Terry and Kathleen McLaughlin: Terry McLaughlin, 64, was executive vice president of the Seattle SuperSonics professional basketball team until he retired last month and set some new goals for himself. "I'm looking forward to more time to read all the things that you always wanted to read but never seem to find time to, studying languages, and learning a musical instrument," he says.
However, his wife, Kathleen, a construction management executive who is six years his junior, won't be retiring anytime soon. "I tried to talk her into the idea that she might want to retire, and it was pretty clear that she wasn't ready to do that yet. I'm comfortable with that," Terry McLaughlin says. "I think it will give me the opportunity to have a time of reflection that I might not have if we were retiring at the same time. We both won't be knocking around the house at the same time."
With more women in the workforce, retirement becomes a decision that a married couple must coordinate together. Sometimes, a workable solution is for one to keep working for a while when the other retires. "Most people do try to time it around the same time," says Phyllis Moen, a sociology professor at the University of Minnesota. "They need to talk about what they would like and what's feasible and plan for their lifestyles as well as their finances." This advice holds whether couples retire at the same time or years apart.
Norman and Carol Schnall: The Schnalls worked in advertising and healthcare, respectively, in New York before taking positions in a family business, tried to retire together in 2005, and ended up retiring within a year of each other. "I think it probably works better if you both do it at the same time," says Norman Schnall, 70, who retired slightly before his wife, now 66, and knew he wanted to travel.
"If one of you is retired and the other is still working at a schedule, that can lead to resentment on the part of the person who has retired toward the person who has not. You may feel that the person who is still working is preventing you from achieving your retirement goals," Schnall says.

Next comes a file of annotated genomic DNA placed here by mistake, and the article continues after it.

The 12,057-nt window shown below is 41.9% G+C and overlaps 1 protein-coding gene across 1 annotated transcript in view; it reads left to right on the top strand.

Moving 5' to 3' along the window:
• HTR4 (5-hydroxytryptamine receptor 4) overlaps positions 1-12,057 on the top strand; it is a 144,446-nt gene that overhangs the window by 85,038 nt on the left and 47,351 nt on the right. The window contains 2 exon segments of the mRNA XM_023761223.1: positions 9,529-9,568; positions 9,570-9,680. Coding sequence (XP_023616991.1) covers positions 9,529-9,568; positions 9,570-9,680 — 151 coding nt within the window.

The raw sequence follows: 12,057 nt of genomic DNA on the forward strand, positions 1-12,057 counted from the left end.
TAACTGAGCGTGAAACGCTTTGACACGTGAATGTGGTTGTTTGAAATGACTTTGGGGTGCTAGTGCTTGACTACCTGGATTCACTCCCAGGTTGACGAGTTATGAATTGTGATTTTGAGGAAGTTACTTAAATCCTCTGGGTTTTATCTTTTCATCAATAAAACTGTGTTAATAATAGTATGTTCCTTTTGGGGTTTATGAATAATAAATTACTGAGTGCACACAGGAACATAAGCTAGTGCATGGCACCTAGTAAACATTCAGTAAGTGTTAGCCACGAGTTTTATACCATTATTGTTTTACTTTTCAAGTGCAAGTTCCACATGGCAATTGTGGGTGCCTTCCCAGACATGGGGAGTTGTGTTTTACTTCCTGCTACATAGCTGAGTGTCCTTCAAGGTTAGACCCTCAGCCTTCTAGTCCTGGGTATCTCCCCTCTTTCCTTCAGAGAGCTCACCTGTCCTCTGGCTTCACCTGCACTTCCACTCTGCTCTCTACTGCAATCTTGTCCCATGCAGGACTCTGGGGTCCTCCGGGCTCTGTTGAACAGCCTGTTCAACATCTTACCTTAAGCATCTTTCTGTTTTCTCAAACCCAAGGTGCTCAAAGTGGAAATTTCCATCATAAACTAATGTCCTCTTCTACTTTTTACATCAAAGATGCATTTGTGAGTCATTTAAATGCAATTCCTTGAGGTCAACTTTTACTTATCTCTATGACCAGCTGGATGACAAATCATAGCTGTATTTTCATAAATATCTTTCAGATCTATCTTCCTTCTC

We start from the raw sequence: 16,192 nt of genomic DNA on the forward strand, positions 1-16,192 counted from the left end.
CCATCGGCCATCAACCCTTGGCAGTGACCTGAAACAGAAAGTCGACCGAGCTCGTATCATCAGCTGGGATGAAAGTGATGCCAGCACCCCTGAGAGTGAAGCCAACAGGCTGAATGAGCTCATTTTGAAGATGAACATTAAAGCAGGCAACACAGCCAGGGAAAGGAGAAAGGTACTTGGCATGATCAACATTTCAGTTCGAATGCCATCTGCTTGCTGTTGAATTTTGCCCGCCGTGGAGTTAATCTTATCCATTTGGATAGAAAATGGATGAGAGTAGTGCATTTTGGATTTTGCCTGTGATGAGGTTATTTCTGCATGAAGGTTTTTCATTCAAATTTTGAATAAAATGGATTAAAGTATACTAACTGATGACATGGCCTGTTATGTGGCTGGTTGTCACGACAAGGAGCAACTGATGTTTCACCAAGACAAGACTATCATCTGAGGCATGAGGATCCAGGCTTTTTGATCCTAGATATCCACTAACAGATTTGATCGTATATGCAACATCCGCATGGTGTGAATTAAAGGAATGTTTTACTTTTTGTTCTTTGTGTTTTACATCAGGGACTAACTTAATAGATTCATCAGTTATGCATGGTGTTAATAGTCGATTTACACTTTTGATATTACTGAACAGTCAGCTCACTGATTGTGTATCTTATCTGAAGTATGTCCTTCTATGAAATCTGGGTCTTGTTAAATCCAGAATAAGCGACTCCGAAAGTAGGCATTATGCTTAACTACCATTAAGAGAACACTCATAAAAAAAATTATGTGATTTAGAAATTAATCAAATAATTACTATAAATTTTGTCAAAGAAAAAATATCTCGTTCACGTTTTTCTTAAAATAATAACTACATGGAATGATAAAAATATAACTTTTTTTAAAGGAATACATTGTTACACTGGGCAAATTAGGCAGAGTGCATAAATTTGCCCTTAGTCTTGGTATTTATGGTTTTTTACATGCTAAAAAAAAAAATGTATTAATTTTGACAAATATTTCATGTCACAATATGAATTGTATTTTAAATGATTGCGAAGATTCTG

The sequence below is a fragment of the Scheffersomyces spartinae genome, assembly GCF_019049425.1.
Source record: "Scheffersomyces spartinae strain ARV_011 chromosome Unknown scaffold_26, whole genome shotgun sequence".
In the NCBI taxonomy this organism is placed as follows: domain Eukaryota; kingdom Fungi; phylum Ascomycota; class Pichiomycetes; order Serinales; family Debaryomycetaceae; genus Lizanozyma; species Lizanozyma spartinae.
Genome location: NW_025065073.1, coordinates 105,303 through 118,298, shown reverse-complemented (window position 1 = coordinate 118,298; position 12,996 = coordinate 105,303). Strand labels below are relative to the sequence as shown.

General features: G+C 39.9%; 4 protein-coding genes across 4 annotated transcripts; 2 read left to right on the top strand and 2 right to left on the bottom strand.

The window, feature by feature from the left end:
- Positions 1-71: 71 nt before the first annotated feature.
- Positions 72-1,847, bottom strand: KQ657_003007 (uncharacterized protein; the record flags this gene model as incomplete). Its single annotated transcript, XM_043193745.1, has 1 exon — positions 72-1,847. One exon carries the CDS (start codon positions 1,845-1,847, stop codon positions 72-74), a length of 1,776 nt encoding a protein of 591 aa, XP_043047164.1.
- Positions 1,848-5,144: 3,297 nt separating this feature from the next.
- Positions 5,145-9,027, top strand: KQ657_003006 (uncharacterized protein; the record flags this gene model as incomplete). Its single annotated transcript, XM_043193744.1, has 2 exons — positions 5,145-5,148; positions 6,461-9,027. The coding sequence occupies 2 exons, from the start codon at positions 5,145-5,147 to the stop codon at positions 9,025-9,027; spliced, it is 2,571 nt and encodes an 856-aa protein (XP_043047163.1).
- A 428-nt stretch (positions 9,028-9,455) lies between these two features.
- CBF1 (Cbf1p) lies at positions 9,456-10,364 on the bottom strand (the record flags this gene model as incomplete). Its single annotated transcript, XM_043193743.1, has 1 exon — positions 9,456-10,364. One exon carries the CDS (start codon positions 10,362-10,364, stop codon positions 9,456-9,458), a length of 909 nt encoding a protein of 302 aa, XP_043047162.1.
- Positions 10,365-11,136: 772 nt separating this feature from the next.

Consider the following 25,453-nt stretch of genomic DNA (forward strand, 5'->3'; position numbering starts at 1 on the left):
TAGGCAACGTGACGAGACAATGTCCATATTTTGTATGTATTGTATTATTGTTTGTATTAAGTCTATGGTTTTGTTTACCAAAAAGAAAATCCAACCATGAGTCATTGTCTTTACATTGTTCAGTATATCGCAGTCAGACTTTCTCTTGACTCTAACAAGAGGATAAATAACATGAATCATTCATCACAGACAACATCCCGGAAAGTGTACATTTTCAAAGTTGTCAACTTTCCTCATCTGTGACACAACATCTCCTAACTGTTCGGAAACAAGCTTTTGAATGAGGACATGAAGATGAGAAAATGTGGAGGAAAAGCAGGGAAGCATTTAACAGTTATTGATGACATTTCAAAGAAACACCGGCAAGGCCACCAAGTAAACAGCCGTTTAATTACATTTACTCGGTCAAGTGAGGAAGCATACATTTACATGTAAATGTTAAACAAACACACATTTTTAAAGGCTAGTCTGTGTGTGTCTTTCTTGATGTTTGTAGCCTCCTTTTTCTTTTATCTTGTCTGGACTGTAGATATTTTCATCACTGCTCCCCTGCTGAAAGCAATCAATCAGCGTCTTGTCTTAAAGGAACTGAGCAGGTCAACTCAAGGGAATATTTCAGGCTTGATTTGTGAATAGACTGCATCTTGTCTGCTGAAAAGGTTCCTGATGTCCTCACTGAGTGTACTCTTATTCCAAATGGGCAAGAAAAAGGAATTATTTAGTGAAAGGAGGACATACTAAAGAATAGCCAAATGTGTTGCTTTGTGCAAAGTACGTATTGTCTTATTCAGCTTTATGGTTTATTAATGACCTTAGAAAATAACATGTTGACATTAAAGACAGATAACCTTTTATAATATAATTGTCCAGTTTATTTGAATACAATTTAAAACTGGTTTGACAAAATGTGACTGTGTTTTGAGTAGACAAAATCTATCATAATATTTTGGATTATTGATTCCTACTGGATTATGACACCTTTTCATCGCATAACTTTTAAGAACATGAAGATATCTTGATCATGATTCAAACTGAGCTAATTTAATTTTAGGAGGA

Or it can lead to resentment on the part of the partner still working about how much free time the retiree has. The Schnalls have traveled to Turkey, Australia, and New Zealand. "I think that it's important to have some lengthy and frequent discussions over a prolonged period of time before you actually take the step," Schnall says. "It's kind of a tricky path that has to be navigated very carefully. It's important for both partners to understand the potential pitfalls and to come to some agreement about how the plan is going to work."
But other couples find a way to make it work when one is still tied to the office. Maryanne Vandervelde, a psychologist and author of Retirement for Two, says many women continue to work after their husbands retire: "Women, in my experience, get energized about their jobs after they are out of their child-rearing years. They want pensions, and they tend to stay at their jobs."
Chris and Robin Mangini: Chris Mangini, 51, of Cassville, N.Y, plans to work about five more years managing a youth development program. Her husband, Robin, 57, retired from a technical position with the U.S. Department of Agriculture last May, swapping his full-time management job for a similar 25-hour-a-week consulting position he started the next day. "I just went from one job to the next doing the same thing without all the strings attached of a management position, which really made it easy to retire," Robin Mangini says.
At first, Chris Mangini had reservations. "For me, in the beginning, I was envious because my husband didn't have to go to work, and I still had to go to work," she says. "I love my job, but I had to work the same time I always did, and he could go off to work when needed and when he wanted to go in."
But retiring at different times also brought perks. Robin could spend more time with the couple's 7-year-old daughter, Danielle. "My husband gets her on the bus in the morning, and he's here when she gets off the bus at the end of the day," Chris says.
The Manginis agree with the Schnalls that vigilant communication is key to making your retirement arrangements work. Robin's flexible schedule means they have to be in touch more during the day. "Because we have a little one yet, we're always talking about where each one is during the day," Chris says. "I can't assume that Rob is going to be working that day like I could before."
Whether you plan to retire within days or years of your spouse, here are tips to help ease the transition.